Protectionism Perfected

Protectionism Perfected

National Security  | Research & Analysis
Mar 2, 2017  | 2 min read

Congress is finally getting serious about passing a Fiscal Year 2017 Defense Appropriations Bill.

Nope, not a typo. Yep, we said Fiscal Year 2017. The fiscal year that started on October 1, 2016. So, by our count, the bill to fund the Pentagon is a mere five months late.

But we’re not writing to berate Congress for, again, shirking its responsibility to fund the federal government in a timely and fiscally responsible way. Instead, we focus our attention on the continuing use of the annual Pentagon spending bill to protect various sectors of the American manufacturing economy.

First, the Berry Amendment from the Second World War, which requires uniforms, tents and tarpaulins purchased by the Pentagon to be constructed in the U.S. with 100% domestic content (thread, buttons, etc), is extended to cover the purchases of all U.S. flags.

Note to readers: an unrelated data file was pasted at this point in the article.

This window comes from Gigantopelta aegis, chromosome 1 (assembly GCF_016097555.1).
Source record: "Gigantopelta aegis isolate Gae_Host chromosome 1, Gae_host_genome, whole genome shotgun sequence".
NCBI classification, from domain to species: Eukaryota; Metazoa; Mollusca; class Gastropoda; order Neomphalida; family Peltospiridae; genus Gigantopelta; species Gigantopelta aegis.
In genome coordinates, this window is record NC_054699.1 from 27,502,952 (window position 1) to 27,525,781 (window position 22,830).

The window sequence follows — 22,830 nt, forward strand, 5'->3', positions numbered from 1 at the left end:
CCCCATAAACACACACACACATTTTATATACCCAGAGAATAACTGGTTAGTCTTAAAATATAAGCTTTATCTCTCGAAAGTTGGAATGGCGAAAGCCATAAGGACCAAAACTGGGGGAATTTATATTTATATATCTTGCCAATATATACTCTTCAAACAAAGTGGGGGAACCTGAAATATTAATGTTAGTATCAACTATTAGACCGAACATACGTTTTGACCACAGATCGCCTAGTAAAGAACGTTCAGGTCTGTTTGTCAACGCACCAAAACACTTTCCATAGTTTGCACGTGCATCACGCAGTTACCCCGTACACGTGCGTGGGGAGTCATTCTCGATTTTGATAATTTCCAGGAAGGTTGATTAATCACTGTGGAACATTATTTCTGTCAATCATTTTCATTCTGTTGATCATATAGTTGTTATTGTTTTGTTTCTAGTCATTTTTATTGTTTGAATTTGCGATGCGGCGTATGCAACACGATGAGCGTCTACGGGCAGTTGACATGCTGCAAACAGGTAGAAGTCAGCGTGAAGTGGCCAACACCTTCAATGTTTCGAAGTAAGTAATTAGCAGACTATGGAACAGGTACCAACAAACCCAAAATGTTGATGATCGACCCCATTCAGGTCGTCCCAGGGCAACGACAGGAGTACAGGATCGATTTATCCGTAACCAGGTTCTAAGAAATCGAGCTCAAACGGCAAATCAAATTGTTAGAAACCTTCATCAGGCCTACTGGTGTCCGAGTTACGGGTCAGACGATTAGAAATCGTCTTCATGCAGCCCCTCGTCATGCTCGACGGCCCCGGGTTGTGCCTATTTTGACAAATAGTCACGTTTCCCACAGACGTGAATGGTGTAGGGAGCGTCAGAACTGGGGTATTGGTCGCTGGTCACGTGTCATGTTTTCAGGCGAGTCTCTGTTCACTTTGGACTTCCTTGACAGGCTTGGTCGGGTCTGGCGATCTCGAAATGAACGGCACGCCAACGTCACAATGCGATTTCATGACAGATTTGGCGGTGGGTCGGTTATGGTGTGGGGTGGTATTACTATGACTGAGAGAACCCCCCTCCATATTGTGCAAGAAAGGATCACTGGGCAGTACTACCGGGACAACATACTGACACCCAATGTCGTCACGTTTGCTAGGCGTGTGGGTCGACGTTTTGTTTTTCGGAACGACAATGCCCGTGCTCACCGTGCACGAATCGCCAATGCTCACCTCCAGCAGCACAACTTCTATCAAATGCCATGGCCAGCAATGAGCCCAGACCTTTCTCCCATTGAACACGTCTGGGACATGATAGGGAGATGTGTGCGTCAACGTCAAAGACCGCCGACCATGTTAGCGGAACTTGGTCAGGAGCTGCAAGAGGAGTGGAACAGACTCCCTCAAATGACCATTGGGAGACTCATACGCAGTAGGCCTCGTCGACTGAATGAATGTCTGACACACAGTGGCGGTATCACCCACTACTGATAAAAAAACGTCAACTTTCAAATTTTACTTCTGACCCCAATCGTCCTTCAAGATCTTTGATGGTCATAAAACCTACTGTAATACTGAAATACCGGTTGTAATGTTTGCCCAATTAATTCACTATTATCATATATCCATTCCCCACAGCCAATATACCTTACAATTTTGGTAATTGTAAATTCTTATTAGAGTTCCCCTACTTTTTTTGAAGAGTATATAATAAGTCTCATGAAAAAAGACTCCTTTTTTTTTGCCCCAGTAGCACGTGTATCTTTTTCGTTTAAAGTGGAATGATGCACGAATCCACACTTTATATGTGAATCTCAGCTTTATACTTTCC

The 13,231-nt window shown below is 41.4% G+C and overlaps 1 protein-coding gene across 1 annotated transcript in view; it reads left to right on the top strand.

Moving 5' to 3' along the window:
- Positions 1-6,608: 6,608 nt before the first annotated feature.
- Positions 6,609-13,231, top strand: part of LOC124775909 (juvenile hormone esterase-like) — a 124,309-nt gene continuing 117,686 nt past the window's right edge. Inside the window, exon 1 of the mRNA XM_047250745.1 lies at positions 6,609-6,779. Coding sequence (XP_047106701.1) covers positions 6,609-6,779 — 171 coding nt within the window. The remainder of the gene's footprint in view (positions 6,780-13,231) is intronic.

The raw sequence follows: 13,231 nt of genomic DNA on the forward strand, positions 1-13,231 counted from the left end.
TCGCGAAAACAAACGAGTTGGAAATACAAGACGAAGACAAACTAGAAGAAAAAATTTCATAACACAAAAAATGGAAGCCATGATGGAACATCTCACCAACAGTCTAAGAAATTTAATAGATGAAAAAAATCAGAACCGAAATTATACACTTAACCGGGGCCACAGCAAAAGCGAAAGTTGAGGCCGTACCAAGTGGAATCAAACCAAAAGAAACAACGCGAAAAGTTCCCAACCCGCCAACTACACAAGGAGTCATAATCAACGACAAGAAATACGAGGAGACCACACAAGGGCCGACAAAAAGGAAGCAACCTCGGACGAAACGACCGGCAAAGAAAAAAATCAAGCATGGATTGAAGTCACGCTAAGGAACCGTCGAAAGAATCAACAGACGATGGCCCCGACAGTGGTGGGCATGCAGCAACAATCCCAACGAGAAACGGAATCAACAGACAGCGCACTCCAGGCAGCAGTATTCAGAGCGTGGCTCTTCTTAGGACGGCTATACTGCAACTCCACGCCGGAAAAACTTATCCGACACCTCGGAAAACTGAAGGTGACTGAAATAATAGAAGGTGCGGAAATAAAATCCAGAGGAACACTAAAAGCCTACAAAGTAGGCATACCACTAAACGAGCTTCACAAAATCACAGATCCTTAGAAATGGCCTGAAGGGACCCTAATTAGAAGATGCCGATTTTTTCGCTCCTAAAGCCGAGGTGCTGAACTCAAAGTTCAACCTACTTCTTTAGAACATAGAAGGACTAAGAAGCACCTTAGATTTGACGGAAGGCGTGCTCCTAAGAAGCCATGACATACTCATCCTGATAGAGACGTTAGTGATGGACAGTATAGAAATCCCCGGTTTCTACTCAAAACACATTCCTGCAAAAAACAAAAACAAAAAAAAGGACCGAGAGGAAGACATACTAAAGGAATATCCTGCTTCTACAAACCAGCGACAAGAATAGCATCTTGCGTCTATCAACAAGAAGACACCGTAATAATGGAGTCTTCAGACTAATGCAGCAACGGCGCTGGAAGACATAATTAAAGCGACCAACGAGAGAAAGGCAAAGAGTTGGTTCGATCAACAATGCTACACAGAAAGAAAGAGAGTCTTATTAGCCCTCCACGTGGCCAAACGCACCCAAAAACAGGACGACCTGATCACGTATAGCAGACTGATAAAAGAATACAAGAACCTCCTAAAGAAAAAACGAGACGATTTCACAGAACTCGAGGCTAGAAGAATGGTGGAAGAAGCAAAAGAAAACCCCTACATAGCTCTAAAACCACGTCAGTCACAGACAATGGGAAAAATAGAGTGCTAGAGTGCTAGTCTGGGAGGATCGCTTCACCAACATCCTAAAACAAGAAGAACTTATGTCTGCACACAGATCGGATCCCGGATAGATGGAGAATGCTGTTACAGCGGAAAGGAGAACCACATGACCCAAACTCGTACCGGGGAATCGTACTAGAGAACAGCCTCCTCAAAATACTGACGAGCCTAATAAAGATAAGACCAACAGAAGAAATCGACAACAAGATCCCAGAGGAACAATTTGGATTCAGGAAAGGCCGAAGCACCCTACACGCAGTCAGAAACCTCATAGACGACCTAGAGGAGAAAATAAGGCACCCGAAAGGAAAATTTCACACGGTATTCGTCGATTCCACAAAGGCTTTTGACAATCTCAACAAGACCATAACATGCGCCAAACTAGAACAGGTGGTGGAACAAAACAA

Next, welded shipboard anchor and mooring chain 4 inches in diameter and under must come exclusively from U.S. sources.

And then there’s carbon, alloy, or armor steel plate. Pentagon, don’t think about buying any of that from a foreign source.

Finally, ball and roller bearings received the same protectionist treatment.

At TCS we’ve said this before and we’ll keep saying it: the Pentagon should be allowed to set a fair standard for goods and materials and execute a contract with the company providing the best value that meets the standard.

These protectionist provisions are not about security. They are about doing a favor for your friends or campaign contributors. It’s the worst type of crony-capitalism.

The Pentagon budget should never be used as a jobs program. This type of soft “earmarking” to benefit certain U.S. contractors must stop.